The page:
We recently detected what we believe is a continuation of the Sunshop campaign that we first revealed on May 20, 2013.
This follow-on to the Sunshop campaign started on July 17, 2013. In this latest wave the attackers inserted malicious redirects into a number of websites – at least two of which were also compromised in the May 2013 edition of this campaign. The most prominent sites compromised in this round of the campaign were maintained by a Human Rights organization and an organization involved in science and technology policy development.
The compromised websites redirected victims to www[.]vwalls[.]com/maxi/enough/wildpost/files/2977.html. This page was last modified on July 17, 2013 at 09:51:01 GMT and contained the following code:
<applet archive="MnDK6AQJbV9qSo15.jar" code="Xxploit.class" width="1" height="1">
A .jar file with the same filename and md5 hash of 8b88de786a219340ff04bc53de196f46 was uploaded to VirusTotal.com on July 19, 2013. This malicious .jar exploited CVE-2013-2423 and dropped an interesting variant of Trojan.APT.9002.
The dropped payload had a md5 hash of f4ba5fd0a4f32f92aef6d5c4d971bf14 and was compiled on June 25, 2013. This Trojan.APT.9002 variant called back to appupdate[.]myvnc[.]com. This domain resolved to 184.108.40.206 – one of the same command and control IP address used in the Sunshop campaign.
A related .jar file with the filename fiUJ3OTjBWZEUH8H.jar (md5: 04ad4f479997ca7bf8de216a67e23972) was also found. This jar file was first uploaded to VirusTotal.com on July 17, 2013. This malicious jar also exploited CVE-2013-2423 and dropped a modified 9002 RAT payload with the md5 53c5570178403b6fbb423961c3831eb2. This variant called back to intelupdate[.]hopto[.]org which resolved to 220.127.116.11. It is possible that fiUJ3OTjBWZEUH8H.jar was used first then swapped out for MnDK6AQJbV9qSo15.jar for this instantiation of the Sunshop campaign.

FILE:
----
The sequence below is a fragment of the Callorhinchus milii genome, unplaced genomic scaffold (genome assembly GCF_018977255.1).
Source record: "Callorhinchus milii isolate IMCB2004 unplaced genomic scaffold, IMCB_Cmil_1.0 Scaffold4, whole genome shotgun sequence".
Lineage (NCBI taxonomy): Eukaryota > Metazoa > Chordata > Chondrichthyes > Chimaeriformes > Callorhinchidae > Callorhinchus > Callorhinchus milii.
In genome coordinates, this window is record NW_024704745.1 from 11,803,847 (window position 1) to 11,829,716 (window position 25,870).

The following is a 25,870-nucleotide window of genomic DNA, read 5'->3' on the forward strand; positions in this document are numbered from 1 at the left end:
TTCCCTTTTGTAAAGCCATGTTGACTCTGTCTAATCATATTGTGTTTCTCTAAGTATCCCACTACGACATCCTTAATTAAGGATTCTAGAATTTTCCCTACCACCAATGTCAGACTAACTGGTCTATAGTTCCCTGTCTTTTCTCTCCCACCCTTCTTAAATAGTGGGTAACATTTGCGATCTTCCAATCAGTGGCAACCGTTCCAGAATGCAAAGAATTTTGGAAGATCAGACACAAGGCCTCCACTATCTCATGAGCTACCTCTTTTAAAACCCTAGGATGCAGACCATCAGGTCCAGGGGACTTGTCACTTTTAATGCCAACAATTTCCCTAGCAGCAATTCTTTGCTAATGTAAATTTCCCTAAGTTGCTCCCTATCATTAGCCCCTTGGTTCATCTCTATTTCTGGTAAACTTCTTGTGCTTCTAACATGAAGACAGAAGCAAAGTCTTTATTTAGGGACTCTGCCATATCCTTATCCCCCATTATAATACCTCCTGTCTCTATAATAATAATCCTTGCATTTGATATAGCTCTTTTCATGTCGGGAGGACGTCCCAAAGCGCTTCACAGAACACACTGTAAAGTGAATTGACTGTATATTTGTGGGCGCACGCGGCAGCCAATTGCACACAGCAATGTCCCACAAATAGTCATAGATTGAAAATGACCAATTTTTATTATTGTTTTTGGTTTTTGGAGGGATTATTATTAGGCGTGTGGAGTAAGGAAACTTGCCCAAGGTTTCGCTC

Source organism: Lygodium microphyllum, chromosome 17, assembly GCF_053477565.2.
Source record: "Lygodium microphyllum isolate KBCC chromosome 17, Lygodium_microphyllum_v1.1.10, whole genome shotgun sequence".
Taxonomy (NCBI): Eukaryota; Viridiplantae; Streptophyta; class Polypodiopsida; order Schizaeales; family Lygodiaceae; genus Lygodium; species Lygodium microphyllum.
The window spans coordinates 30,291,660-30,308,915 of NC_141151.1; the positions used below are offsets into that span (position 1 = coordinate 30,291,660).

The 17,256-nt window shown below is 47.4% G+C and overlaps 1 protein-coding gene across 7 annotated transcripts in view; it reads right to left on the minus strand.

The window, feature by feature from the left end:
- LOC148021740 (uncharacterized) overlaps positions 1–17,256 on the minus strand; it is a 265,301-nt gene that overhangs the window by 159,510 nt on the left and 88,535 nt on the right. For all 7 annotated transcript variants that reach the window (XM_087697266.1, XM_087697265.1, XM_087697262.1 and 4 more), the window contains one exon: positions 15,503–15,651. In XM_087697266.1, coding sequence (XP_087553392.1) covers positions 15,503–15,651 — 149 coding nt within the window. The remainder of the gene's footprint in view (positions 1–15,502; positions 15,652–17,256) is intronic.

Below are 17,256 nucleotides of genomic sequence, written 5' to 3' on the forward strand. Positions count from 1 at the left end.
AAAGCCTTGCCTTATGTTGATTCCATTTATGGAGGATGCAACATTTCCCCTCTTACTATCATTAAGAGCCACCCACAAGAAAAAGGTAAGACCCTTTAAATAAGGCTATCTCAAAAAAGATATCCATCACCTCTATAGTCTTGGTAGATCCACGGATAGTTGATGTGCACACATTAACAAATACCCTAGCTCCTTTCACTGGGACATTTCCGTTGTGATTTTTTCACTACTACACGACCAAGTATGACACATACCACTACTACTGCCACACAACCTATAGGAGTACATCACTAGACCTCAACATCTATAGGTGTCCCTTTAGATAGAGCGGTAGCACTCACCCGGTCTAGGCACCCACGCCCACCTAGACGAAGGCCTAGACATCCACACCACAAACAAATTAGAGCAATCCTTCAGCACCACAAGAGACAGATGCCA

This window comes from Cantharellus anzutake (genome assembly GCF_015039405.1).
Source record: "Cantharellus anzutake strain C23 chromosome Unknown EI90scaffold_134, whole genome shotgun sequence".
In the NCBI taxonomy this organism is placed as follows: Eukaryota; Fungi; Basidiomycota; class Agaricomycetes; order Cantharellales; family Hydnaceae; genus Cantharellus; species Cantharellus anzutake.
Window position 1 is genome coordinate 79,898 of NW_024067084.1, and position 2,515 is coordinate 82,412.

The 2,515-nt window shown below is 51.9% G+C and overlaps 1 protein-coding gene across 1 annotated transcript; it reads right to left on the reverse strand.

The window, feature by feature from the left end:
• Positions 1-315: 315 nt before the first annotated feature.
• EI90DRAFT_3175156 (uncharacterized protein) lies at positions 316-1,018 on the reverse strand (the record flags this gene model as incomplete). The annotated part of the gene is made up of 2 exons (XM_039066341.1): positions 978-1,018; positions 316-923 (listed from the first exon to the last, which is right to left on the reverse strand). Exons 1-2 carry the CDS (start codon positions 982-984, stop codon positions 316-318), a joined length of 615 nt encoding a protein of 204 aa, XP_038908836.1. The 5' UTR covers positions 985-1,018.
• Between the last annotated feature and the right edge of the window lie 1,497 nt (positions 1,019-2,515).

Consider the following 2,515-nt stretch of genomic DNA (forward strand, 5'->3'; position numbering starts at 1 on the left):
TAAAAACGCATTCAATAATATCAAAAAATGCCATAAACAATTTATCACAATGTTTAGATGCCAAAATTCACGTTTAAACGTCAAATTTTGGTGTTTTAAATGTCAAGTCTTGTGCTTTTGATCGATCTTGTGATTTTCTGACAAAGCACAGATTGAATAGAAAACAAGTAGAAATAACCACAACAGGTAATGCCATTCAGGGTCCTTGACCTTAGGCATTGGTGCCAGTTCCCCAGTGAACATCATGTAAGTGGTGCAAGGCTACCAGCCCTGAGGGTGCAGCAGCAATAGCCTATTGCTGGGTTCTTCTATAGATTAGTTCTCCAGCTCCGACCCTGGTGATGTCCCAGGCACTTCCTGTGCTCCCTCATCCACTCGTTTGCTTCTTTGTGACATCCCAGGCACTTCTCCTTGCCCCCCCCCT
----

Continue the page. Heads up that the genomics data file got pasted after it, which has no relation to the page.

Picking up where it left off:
The typical 9002 variant sends the ascii characters ‘9002’ as the first 4-bytes of its communications back to the command and control server. In contrast, this modified variant sent the ascii characters ‘0113’ as the first 4-bytes back to its command and control server.
|Variant||Hex encoded Beacon between Victim and C2|
|9002 9002||39 30 30 32 0c 00 00 00 08 00 00 00 19 ff ff ff ff 00 00 00 00 11 00 00 39 30 30 32 0c 00 00 00 08 00 00 00 19 ff ff ff ff 00 00 00 00 11 00 00|
|0113 0113||30 31 31 33 0c 00 00 00 08 00 00 00 19 ff ff ff ff 00 00 00 00 11 00 00 30 31 31 33 0c 00 00 00 08 00 00 00 19 ff ff ff ff 00 00 00 00 11 00 00|
This change, while seemingly minor, would evade signatures that looked for the entire 24-byte string of the beacon packet. Bytes 5 through 24 are constant across both variants and are therefore better candidates for signatures. FireEye detects both variants as Trojan.APT.9002.
We are almost certain that the same actors responsible for the original Sunshop campaign executed these most recent attacks. We observed the following commonalities between the two attack cycles:
- At least two of the same strategic websites were compromised
- A variant of the same Trojan.APT.9002 malware was dropped
- The same c2 IP, 18.104.22.168, was used in both attacks
While it is unclear what prompted the modification of the Trojan.APT.9002 backdoor, it is possible that the adversary felt this modification would increase the attacks chances of success.
It is also unclear how easy it is for the adversary to implement this change in the network protocol. This change could in theory be enabled through an easy to use GUI builder or it could as complex as making changes to the source code. The level of complexity of this change and availability of either a builder or the source code will dictate how often we would expect to see similar changes in this tool.
This example of evasion at the network level also demonstrates the importance of crafting robust signatures that will survive the changes in techniques, tactics and procedures made by the adversary.